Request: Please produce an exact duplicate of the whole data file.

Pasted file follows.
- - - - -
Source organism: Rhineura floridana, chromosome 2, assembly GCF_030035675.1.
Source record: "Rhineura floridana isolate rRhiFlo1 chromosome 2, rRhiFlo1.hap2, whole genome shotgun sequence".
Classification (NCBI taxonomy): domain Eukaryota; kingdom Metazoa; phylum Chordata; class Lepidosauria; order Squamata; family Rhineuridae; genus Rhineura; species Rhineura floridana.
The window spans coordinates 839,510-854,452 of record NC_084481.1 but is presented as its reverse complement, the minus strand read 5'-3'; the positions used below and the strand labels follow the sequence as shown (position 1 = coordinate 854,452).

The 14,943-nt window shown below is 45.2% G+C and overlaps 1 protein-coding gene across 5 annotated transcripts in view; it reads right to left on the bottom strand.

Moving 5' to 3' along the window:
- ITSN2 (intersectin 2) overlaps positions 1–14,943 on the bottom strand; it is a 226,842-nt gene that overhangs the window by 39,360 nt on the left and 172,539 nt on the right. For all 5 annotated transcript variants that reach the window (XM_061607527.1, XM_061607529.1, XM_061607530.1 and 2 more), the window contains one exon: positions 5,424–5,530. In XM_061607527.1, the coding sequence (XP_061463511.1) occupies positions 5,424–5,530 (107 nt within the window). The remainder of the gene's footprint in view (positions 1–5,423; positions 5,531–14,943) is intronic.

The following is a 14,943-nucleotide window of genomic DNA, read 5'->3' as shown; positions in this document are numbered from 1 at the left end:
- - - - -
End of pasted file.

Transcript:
Source organism: Rhineura floridana, chromosome 2, assembly GCF_030035675.1.
Source record: "Rhineura floridana isolate rRhiFlo1 chromosome 2, rRhiFlo1.hap2, whole genome shotgun sequence".
Classification (NCBI taxonomy): domain Eukaryota; kingdom Metazoa; phylum Chordata; class Lepidosauria; order Squamata; family Rhineuridae; genus Rhineura; species Rhineura floridana.
The window spans coordinates 839,510-854,452 of record NC_084481.1 but is presented as its reverse complement, the minus strand read 5'-3'; the positions used below and the strand labels follow the sequence as shown (position 1 = coordinate 854,452).

The 14,943-nt window shown below is 45.2% G+C and overlaps 1 protein-coding gene across 5 annotated transcripts in view; it reads right to left on the bottom strand.

Moving 5' to 3' along the window:
- ITSN2 (intersectin 2) overlaps positions 1–14,943 on the bottom strand; it is a 226,842-nt gene that overhangs the window by 39,360 nt on the left and 172,539 nt on the right. For all 5 annotated transcript variants that reach the window (XM_061607527.1, XM_061607529.1, XM_061607530.1 and 2 more), the window contains one exon: positions 5,424–5,530. In XM_061607527.1, the coding sequence (XP_061463511.1) occupies positions 5,424–5,530 (107 nt within the window). The remainder of the gene's footprint in view (positions 1–5,423; positions 5,531–14,943) is intronic.

The following is a 14,943-nucleotide window of genomic DNA, read 5'->3' as shown; positions in this document are numbered from 1 at the left end: